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Quote:
If it looks like the prosecutor has all of the evidence to prove up his case, then the shooter could still acknowledge the shooting and avil himself of a self-defense claim, but that claim will be a weakened one.
I'd say that this would be an understatement. Your claim will be seriously weakened by the fact that you did not report it. Not only that; but the evidence supporting your version of events may go unnoticed or uncollected without you there to help with the investigation. If you are trying to hide your participation, it may even require evidence useful to your self-defense case be destroyed.

So in addition to the really, huge problem of immediately looking like a criminal in the eyes of pretty much every reasonable person out there - you may also lose a lot of evidence that would actually help establish your self-defense claim by not reporting the attack.
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Old December 30, 2009, 10:32 AM   #20
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Quote:
Originally Posted by Sefner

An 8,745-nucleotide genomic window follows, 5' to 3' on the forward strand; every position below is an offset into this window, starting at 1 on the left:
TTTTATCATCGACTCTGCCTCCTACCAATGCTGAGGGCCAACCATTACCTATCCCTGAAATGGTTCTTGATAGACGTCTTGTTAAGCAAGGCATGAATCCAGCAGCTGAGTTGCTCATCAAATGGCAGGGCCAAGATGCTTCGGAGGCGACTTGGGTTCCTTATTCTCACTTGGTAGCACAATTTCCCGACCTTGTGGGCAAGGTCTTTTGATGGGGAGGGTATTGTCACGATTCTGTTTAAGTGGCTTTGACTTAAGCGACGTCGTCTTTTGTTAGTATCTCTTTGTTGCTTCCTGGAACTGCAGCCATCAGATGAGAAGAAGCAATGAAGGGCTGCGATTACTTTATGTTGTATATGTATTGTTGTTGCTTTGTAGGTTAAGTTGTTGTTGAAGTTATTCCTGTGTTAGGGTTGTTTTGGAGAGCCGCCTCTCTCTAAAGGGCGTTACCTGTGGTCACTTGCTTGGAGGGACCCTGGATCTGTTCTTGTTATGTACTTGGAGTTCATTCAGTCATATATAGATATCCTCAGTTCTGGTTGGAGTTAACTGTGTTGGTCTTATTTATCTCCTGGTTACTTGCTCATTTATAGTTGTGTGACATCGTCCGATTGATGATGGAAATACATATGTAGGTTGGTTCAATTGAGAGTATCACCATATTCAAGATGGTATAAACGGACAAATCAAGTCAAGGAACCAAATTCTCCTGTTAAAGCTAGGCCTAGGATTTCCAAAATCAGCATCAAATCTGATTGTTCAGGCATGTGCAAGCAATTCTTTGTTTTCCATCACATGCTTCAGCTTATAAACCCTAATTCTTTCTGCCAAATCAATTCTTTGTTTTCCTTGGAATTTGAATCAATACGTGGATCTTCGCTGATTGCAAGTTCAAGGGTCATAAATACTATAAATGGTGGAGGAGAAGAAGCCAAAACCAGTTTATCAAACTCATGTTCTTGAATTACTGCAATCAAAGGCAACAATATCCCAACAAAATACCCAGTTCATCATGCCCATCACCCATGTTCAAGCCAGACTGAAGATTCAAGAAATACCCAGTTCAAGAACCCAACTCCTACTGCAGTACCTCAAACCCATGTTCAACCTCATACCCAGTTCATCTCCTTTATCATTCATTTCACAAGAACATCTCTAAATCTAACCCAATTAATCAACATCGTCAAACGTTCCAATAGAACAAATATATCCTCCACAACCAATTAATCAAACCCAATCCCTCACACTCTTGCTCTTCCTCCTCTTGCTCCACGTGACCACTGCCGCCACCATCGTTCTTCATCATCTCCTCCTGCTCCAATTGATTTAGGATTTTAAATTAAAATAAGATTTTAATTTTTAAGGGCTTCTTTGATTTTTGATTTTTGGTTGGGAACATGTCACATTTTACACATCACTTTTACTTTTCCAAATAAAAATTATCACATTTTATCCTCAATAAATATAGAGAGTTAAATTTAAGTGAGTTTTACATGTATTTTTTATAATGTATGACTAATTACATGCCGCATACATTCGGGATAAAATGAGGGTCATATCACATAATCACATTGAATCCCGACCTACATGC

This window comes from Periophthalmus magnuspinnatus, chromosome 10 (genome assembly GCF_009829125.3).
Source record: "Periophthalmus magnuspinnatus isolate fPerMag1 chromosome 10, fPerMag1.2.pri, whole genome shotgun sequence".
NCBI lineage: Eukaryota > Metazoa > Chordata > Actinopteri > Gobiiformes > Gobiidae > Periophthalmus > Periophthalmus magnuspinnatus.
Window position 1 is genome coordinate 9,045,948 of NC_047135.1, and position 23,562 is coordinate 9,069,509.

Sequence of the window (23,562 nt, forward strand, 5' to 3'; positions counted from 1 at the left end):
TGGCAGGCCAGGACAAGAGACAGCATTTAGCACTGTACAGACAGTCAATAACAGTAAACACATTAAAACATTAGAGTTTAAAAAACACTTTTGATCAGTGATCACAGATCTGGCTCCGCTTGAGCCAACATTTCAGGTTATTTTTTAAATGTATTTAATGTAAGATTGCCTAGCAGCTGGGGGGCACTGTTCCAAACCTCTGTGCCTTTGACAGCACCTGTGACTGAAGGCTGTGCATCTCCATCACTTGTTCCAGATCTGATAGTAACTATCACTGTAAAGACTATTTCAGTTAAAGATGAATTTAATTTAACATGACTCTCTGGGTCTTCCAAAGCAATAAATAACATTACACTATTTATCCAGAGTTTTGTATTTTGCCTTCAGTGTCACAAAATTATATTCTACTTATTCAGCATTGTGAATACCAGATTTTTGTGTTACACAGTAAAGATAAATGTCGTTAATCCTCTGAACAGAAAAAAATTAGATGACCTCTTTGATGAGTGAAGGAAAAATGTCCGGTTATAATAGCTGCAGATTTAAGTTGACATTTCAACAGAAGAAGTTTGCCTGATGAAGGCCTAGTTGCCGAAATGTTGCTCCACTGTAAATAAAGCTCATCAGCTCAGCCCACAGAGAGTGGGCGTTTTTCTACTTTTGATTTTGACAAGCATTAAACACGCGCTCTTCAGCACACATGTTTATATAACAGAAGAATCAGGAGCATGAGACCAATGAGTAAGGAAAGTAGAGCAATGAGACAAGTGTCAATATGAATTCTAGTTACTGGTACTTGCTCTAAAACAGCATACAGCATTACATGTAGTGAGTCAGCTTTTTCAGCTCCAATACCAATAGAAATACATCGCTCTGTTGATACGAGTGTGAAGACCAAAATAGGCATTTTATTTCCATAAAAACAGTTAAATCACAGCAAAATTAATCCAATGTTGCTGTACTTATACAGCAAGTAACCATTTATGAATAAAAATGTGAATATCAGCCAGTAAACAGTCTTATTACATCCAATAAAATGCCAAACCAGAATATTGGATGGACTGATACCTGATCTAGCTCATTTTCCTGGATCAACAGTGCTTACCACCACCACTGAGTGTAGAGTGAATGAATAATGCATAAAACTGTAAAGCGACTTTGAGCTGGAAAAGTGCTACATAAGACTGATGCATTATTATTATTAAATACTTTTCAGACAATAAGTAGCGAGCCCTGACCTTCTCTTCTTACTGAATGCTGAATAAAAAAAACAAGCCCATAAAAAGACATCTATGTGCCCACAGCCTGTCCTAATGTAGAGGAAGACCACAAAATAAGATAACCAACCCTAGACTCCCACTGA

I was assuming you are justified in the shooting, thus making it legal. Also innocent until proven guilty. In other words, semantics (oh man that is an awesome pun).
It is a technicality to be sure but I think that it's more than semantics. I'm not entirely sure how it breaks down legally and it may be different from one state to another. As far as I know, it is still technically a crime to shoot someone, even when it justified, except that the justification essentially "nullifies" the crime. It's not that you didn't commit the crime or break the law, you did. The difference is that you don't pay the penalty for the crime if you have sufficient justification.

Essentially, there is a second law that says that it's OK to break the first law in certain circumstances. Sort of, more or less.
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Old December 30, 2009, 11:24 AM   #21
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Quote:
Originally Posted by Skans
...There seems to be one element to this discussion that is missing that might entice a shooter who acted in self defense to call in the shooting. The police could look at the evidence and decide not to even charge the shooter with anything - if it's a clear cut case. Or could they? From what I've read, most folks who clearly shoot in self defense are never even arrested or charged with a crime. Is this correct, or am I wrong on this point? If there is a good chance that a shooter who clearly shot in self defense will not be arrested or charged, if he promptly calls 911 and cooperates with the police, then this is a huge incentive to take this path rather than the other. But, if you can plan on being arrested, charged, and tried regardless - I still think there is a decision to be made of whether or not to even report the shooting.